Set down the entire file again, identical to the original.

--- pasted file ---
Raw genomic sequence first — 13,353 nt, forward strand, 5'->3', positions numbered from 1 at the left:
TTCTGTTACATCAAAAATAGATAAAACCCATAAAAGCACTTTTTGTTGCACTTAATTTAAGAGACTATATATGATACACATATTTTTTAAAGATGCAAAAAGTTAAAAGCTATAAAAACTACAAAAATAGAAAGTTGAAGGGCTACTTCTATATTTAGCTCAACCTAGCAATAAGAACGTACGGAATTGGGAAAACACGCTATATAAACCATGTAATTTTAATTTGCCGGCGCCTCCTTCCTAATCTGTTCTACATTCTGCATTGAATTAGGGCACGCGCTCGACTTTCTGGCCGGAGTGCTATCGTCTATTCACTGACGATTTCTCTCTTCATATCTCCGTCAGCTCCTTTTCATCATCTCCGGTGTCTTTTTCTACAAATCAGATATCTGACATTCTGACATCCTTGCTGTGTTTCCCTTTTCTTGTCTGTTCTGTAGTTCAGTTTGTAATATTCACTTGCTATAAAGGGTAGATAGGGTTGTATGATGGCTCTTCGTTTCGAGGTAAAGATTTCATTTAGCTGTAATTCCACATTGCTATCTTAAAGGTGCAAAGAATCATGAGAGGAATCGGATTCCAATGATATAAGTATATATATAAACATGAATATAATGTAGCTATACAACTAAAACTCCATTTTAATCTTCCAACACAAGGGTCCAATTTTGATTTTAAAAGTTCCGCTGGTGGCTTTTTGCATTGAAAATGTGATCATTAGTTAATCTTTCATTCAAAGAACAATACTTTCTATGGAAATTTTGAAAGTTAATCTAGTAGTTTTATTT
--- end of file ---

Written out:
Raw genomic sequence first — 13,353 nt, forward strand, 5'->3', positions numbered from 1 at the left:
TTCTGTTACATCAAAAATAGATAAAACCCATAAAAGCACTTTTTGTTGCACTTAATTTAAGAGACTATATATGATACACATATTTTTTAAAGATGCAAAAAGTTAAAAGCTATAAAAACTACAAAAATAGAAAGTTGAAGGGCTACTTCTATATTTAGCTCAACCTAGCAATAAGAACGTACGGAATTGGGAAAACACGCTATATAAACCATGTAATTTTAATTTGCCGGCGCCTCCTTCCTAATCTGTTCTACATTCTGCATTGAATTAGGGCACGCGCTCGACTTTCTGGCCGGAGTGCTATCGTCTATTCACTGACGATTTCTCTCTTCATATCTCCGTCAGCTCCTTTTCATCATCTCCGGTGTCTTTTTCTACAAATCAGATATCTGACATTCTGACATCCTTGCTGTGTTTCCCTTTTCTTGTCTGTTCTGTAGTTCAGTTTGTAATATTCACTTGCTATAAAGGGTAGATAGGGTTGTATGATGGCTCTTCGTTTCGAGGTAAAGATTTCATTTAGCTGTAATTCCACATTGCTATCTTAAAGGTGCAAAGAATCATGAGAGGAATCGGATTCCAATGATATAAGTATATATATAAACATGAATATAATGTAGCTATACAACTAAAACTCCATTTTAATCTTCCAACACAAGGGTCCAATTTTGATTTTAAAAGTTCCGCTGGTGGCTTTTTGCATTGAAAATGTGATCATTAGTTAATCTTTCATTCAAAGAACAATACTTTCTATGGAAATTTTGAAAGTTAATCTAGTAGTTTTATTT